A new study has shown that new generations of oral contraceptives may be safer than the early high-dose formulations.
However, all the risks and benefits are yet to be established.
"Health care providers must evaluate each woman's risk factors, especially those related to cardiovascular health, prior to starting any contraceptive therapy," said Dr. Chrisandra L. Shufelt, assistant director of the Women's Heart Center at the Cedars-Sinai Heart Institute.
"Although pre-menopausal women have a much lower risk of cardiovascular disease, routine screening for potential problems and follow-up is important," she added.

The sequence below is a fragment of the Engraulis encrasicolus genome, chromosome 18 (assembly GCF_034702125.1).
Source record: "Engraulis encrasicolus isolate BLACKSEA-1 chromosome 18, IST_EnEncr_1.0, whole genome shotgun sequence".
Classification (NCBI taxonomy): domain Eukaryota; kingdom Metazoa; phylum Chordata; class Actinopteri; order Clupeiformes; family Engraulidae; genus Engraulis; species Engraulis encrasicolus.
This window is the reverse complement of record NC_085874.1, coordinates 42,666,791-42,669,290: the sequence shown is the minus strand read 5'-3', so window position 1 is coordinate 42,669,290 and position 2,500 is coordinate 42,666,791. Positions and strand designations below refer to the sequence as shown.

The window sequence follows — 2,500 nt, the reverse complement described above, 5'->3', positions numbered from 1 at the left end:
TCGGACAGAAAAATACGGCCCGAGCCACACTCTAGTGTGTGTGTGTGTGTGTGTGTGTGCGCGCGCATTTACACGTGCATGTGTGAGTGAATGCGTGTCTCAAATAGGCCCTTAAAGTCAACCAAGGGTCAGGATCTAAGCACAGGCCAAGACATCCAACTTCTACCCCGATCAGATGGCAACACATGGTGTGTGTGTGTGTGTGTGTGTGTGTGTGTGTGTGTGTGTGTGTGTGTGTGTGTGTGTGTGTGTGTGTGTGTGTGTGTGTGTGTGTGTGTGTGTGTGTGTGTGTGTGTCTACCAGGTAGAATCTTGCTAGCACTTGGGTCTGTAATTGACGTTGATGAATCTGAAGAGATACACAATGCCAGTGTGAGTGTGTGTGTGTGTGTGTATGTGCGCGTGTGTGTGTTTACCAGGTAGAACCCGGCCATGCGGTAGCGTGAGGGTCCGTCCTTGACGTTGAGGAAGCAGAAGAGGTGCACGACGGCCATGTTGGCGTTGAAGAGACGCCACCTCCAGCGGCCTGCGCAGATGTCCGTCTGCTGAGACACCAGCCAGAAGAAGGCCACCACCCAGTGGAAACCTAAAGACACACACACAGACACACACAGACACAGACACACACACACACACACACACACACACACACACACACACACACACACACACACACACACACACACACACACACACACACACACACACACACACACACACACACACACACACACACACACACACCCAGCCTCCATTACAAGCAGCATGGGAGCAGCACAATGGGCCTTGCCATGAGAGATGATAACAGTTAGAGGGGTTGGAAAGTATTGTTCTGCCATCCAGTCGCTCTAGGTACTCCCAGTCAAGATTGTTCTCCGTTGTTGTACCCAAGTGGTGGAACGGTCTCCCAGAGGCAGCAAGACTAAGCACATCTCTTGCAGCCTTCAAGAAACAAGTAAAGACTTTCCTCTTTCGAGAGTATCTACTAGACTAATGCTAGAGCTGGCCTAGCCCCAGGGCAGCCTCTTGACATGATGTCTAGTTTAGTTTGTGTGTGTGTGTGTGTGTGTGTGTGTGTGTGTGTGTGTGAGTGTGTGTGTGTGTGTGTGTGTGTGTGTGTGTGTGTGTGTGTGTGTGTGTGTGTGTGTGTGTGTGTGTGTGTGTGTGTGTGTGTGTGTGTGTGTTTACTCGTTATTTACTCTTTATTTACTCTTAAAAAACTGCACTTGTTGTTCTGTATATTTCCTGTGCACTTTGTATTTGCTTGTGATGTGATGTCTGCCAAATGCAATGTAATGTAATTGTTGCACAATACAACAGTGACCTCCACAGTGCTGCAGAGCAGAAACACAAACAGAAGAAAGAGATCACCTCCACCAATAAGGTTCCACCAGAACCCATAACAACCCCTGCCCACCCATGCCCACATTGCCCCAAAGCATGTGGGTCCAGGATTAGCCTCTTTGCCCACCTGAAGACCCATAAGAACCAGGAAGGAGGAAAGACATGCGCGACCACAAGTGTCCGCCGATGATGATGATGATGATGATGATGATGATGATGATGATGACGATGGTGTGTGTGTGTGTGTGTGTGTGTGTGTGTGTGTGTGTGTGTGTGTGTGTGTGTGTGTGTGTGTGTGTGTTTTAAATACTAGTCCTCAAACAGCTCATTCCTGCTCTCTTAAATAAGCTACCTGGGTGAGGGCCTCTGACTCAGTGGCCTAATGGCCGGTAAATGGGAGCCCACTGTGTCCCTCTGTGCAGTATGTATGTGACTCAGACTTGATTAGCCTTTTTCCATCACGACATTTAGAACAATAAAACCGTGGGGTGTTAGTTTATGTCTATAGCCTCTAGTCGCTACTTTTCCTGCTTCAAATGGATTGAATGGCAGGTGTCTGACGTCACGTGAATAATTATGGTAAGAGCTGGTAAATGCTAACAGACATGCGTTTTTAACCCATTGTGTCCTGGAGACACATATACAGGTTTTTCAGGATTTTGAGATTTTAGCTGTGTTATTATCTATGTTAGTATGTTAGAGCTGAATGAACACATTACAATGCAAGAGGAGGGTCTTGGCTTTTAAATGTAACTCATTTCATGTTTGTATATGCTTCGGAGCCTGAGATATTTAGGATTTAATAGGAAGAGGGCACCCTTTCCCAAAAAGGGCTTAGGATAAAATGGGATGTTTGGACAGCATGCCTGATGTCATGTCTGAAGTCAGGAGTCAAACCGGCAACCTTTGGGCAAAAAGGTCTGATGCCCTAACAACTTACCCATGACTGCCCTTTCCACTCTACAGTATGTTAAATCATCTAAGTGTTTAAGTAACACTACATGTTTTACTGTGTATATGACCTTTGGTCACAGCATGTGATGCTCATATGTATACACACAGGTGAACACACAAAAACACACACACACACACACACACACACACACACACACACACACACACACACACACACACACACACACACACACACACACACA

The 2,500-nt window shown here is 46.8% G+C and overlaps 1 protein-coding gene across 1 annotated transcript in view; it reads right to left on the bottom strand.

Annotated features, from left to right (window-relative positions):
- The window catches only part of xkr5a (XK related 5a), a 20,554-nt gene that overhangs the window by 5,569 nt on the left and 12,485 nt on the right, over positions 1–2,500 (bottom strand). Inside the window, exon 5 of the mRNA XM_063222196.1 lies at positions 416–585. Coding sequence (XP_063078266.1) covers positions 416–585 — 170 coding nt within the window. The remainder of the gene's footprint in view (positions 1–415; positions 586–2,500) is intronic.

The earlier contraceptives used higher levels of oestrogen than the newer formulations, which are now available not only in pill form but in patches and vaginal rings.
The newer formulations use lower doses of oestrogen, which is safer in terms of lowering the risk of blood clots, and they tend to use a progestin, a synthetic version of progesterone that is not likely to raise blood pressure and may even slightly reduce it.
According to the researchers, any woman considering the use of contraceptives should be evaluated for cholesterol levels, blood pressure, smoking, diabetes, kidney problems, obesity and other vascular diseases, including migraines.
Healthy, non-smoking women aged 35 or more can continue taking a low dose oral contraceptive until 50 to 55 years after reviewing the risks and benefits.
The report appears in the Journal of the American College of Cardiology.